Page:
ble after my decease." There is the picture of at least relatively necessitous circumstances on the part of the sister, which of itself shows the intent of the testator. It says: "The same may be paid to her by installments, if necessary." And, not yet satisfied, he added: "But request that no unnecessary delay be made." The object of his bounty was his sister. Can there be any question as to what he meant? Why should he be so specific and insistent, unless he intended to fasten upon the legacy to his brother a trust in favor of his sister to a portion of it in an amount precisely mentioned? True he used the word "request," made more important by the qualifying word "special," but, although intending $10,000 for his sister, he was by his language "special request" used in the will addressing his brother. "The mode is only civility," according to the phrase of Lord Loughborough in Malin v. Keighley, 2 Ves. Jr. 333, 529, 30 Eng. Reprint, 659, 760.

Where a person makes a special request of another, who is independent of him, it may be altogether ignored; but if in making a bequest to him capable of being fulfilled, and in the same instance he specially requests that a portion of it be paid to another at a time sufficiently definite, the courteous language used makes it no less imperative than if he had commanded or ordered it to be paid. There is no technical meaning of the words. "special request," or even the simple word "request," inconsistent with its being a common word that any one, whether layman or lawyer, may use in his will to express his intention of imposing an obligation. In Colton v. Colton, 127 U. S. 300, 32 L. ed. 138, 8 Sup. Ct. Rep. 1164, it was said: "It is an error to suppose that the word 'request' necessarily imports an option to refuse, and ex cludes the idea of obedience as corresponding duty. If a testator requests his executor to pay a given sum to a particular person,

the legacy would be complete and recoverable. According to its context and manifest use, an expression of desire or wish will often be equivalent to a positive direction, where that is the evident purpose and meaning of the testator; as, where a testator desired that all of his just debts, and those of a firm for which he was not liable, should be paid as soon as convenient after his decease, it was construed to operate as a legacy in favor of the creditors of the latter. Burt v. Herron, 66 Pa. 400. And in such a case as the present, it would be but natural for the testator to suppose that a request, which, in its terms, implied no alternative, addressed to his widow and principal legatee, would be understood and obeyed as strictly as though it were couched in the language of direction and command."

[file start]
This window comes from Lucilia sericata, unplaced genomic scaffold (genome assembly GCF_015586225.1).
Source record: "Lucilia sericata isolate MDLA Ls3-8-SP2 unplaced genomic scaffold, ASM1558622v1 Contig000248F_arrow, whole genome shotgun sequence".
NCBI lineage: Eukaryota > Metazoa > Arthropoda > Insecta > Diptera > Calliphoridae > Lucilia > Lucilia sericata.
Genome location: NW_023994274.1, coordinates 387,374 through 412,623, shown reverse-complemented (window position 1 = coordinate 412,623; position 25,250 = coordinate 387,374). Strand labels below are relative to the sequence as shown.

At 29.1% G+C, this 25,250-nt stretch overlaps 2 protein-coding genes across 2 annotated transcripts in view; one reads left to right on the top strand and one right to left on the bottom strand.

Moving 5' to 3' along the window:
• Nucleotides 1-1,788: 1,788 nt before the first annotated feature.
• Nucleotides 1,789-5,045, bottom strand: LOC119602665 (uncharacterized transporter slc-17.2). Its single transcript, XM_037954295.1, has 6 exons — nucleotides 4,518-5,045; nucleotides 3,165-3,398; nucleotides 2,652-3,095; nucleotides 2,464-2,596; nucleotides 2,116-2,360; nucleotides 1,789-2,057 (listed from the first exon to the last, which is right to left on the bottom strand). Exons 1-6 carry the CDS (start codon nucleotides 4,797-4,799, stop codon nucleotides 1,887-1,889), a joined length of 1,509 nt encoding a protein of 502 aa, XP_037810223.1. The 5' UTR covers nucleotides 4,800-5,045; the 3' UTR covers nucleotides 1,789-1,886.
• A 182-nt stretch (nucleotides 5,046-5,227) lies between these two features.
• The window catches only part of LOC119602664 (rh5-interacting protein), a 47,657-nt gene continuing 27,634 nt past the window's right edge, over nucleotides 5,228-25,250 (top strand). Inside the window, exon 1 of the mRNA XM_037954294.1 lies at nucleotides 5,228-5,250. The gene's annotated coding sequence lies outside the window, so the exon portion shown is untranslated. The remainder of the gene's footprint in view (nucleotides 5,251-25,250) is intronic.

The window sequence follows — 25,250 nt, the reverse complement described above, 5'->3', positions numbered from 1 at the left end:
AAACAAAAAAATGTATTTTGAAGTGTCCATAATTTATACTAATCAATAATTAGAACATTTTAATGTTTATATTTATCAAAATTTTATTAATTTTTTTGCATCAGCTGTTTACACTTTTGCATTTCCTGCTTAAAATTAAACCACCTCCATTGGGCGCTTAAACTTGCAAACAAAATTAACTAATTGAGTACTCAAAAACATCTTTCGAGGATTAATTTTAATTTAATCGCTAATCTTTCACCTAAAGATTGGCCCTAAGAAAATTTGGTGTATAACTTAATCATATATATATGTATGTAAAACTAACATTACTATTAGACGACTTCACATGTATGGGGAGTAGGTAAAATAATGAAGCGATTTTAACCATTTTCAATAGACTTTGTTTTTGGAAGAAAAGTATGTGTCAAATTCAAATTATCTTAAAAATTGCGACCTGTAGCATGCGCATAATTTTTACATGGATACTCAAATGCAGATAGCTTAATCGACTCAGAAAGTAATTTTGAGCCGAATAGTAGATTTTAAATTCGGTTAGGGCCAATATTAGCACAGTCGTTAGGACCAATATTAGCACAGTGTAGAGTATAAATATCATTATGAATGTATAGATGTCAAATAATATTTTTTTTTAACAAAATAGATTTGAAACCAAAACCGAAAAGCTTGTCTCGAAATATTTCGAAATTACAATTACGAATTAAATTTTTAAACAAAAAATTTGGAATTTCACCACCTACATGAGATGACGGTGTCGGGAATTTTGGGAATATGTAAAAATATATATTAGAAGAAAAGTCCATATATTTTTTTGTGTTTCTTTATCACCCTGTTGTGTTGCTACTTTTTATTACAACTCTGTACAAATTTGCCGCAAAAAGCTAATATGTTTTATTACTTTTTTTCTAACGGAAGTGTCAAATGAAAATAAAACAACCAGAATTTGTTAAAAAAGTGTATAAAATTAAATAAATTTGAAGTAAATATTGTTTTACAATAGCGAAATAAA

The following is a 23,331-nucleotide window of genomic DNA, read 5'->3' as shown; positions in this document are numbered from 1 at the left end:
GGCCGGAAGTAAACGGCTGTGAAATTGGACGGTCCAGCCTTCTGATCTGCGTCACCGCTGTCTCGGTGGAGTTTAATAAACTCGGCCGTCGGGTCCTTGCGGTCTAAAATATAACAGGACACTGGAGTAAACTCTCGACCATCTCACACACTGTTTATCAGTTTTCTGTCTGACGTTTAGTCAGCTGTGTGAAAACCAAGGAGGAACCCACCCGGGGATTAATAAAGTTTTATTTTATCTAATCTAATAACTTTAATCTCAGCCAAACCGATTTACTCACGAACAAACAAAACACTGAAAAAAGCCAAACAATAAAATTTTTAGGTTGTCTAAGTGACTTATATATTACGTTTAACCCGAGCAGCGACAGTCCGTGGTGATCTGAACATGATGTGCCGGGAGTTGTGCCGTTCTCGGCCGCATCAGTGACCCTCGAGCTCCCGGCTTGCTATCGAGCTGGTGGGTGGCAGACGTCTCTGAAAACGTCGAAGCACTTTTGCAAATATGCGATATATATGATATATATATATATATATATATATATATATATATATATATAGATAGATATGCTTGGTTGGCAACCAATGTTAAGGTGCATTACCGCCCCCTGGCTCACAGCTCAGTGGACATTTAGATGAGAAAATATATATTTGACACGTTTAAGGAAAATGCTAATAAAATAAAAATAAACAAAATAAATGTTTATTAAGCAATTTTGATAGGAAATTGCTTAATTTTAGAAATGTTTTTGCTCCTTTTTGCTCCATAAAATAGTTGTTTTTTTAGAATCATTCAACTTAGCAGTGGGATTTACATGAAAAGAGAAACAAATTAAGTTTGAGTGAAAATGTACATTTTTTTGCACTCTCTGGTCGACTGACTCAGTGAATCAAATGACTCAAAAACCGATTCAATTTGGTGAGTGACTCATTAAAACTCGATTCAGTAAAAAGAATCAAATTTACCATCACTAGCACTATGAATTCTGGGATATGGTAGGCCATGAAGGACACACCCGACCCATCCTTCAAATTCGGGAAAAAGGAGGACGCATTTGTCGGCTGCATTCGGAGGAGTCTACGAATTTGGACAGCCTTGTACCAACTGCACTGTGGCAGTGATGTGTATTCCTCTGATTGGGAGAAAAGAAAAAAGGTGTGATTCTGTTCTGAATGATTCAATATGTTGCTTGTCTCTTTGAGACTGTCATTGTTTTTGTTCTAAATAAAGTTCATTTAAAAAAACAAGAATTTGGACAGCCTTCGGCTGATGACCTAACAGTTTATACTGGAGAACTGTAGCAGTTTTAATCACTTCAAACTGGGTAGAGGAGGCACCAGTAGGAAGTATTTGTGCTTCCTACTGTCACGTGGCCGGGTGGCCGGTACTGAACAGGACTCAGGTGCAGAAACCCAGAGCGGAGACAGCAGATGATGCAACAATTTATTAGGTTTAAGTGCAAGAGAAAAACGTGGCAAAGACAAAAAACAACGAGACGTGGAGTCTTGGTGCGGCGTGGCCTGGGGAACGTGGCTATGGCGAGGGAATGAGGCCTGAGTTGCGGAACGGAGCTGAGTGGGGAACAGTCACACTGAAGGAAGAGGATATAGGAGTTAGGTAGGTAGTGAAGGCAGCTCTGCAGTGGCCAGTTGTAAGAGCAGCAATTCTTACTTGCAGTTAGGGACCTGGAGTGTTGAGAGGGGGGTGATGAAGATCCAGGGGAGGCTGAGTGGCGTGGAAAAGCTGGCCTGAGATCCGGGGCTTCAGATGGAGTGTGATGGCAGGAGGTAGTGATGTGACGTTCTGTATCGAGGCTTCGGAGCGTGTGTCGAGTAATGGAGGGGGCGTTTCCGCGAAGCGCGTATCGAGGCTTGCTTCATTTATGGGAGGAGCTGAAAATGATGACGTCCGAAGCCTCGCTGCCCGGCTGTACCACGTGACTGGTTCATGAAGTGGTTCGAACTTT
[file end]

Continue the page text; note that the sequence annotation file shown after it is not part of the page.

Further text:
The words "request" and "desire" used in wills have often been held to be imperative and entirely sufficient to create a trust. Some of such cases, which in turn refer to many others, are as follows: Pembroke Academy v. Epsom School Dist. 75 N. H. 408, 37 L.R.A. (N.S.) 646, 75 Atl. 100; Re Hamilton, 181 Cal. 758, 186 Pac. 587; Daly v. Daly, 142 Tenn. 242, 218 S. W. 213; Seefried v. Clarke, 113 Va. 365, 74 S. E. 204; Hess v. Singler, 114 Mass. 56; Deacon v. Colson, 83 N. J. Eq. 122, 89 Atl. 1029; Re Dewey, 45 Utah, 98, 143 Pac. 124, Ann. Cas. 1918A, 475; 3 Story, Eq. Jur. 14th ed. 1918, § 1444.

There are cases, cited by the appellants, holding such trusts were not created, such as the Hunt Case, supra, Lanigan v. Miles, 102 Wash. 82, 172 Pac. 894, and others, upon an examination of which it will be found that the language employed in the instruments under consideration was mediately or immediately used in connection with other inconsistent and more dominating provisions of the instruments, or lacking in definiteness and certainty as to amount, or left optional with the legatee to comply or refuse. A re

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b. Fact that person to whom precatory words are addressed is spouse of testator, 34.

c. Coupling of gift and request, 34.

d. Gift to executor, 34.

e. Separate legacy to donee, 34.

f. Use of same words in other parts of will, 34.

g. Failure to use phraseology ordinarily employed in creating trusts, 34.

h. Request embracing property over which testator has no control, 35.

i. Unreasonableness of request, 35.

j. Fact that trust would cause difficulty and embarrassment, 35.

k. Disclaimer of intention to create trust, 35.

1. Fact that request is as to disposition of property at death, 36.

m. Scope of discretion conferred upon donee, 36.

n. Power of donee over subject-matter, 36.

o. Absolute character of gift, 36.

p. Uncertainty as to subject-matter or object, 39.

IV. Review of the decisions, arranged according to the precatory expression


a. Prefatory statement, 42.

b. "Advise," 43.

c. "Allow," 43.

d. "Ask," 43.

e. "Assume," 43.

f. "Beg," 43.

g. "Beg and request," 43.

h. "Being well assured," 43.

i. "Belief," "believe," and "believing," 43.

j. "Charge," 45.

k. "Conjure," 45.